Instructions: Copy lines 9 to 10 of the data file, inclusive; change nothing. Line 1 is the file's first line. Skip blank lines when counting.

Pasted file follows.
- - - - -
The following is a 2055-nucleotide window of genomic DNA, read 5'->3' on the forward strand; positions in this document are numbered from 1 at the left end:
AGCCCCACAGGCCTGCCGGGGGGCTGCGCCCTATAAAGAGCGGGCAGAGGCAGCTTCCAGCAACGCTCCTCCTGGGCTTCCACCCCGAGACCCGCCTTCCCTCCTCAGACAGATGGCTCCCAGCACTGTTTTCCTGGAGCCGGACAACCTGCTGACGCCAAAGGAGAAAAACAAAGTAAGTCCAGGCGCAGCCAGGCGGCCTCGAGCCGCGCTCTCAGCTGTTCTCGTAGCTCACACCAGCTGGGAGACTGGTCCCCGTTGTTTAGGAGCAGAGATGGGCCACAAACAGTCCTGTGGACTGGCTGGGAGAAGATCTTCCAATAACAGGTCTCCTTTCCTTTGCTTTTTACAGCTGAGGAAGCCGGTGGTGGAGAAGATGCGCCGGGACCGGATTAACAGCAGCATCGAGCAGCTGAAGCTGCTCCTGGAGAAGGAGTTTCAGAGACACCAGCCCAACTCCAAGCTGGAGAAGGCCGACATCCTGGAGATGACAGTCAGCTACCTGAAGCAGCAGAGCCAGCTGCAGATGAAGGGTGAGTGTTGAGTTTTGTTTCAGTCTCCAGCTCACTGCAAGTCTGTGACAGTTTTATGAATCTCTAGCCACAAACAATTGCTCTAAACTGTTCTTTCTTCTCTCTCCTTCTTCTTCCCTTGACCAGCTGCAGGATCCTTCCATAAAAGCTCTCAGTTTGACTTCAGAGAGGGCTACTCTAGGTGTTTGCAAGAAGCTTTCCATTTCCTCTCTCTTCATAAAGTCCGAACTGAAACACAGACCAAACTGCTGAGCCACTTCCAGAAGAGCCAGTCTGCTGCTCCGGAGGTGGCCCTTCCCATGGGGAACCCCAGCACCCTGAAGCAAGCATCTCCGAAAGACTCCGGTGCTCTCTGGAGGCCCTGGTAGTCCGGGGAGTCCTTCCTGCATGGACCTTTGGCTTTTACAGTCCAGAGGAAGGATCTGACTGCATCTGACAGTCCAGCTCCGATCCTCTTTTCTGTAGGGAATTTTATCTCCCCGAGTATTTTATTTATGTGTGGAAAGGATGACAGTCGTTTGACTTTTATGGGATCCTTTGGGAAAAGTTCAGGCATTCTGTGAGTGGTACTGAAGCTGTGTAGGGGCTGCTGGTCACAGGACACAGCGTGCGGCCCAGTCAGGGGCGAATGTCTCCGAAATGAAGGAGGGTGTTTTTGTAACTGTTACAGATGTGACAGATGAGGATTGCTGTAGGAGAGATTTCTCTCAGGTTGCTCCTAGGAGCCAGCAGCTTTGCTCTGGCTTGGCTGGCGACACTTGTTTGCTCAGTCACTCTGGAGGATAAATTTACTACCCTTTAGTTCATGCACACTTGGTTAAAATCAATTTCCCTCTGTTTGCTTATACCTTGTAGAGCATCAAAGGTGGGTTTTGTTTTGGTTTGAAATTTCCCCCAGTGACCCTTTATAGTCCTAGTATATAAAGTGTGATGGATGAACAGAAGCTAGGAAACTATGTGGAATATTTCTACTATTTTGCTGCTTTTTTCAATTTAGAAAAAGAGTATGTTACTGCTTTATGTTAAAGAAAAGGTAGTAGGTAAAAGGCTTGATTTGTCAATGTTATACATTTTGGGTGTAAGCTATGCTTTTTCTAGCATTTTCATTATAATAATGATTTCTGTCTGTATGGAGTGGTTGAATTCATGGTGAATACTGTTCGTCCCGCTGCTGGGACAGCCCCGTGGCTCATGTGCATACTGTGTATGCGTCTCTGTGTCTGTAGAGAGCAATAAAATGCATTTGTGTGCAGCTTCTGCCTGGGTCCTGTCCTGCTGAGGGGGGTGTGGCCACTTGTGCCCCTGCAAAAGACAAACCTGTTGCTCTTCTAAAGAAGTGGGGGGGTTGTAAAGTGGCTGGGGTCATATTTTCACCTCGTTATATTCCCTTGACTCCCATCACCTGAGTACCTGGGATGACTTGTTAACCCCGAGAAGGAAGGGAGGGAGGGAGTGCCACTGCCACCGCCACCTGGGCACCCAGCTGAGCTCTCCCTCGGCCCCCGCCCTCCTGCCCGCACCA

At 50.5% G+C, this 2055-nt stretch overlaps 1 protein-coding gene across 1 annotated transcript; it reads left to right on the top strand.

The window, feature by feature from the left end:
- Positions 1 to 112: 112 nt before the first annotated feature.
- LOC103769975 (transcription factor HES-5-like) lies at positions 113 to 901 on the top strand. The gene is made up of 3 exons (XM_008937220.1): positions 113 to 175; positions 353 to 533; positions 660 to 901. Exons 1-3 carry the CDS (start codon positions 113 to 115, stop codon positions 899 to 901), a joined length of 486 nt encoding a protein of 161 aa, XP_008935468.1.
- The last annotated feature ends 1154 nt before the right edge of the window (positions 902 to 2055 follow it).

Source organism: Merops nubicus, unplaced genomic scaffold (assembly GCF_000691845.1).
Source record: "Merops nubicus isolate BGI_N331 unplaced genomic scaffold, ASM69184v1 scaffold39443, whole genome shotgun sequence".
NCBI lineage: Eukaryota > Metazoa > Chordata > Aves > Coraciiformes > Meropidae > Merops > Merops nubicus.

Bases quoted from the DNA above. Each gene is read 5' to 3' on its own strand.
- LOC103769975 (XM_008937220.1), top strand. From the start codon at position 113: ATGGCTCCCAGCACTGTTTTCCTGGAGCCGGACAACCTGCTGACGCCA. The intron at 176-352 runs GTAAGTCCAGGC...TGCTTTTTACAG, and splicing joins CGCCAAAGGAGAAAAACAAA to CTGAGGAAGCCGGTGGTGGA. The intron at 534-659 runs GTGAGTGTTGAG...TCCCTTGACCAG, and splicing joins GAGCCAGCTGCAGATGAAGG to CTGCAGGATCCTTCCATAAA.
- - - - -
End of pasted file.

Source record: "Merops nubicus isolate BGI_N331 unplaced genomic scaffold, ASM69184v1 scaffold39443, whole genome shotgun sequence".
NCBI lineage: Eukaryota > Metazoa > Chordata > Aves > Coraciiformes > Meropidae > Merops > Merops nubicus.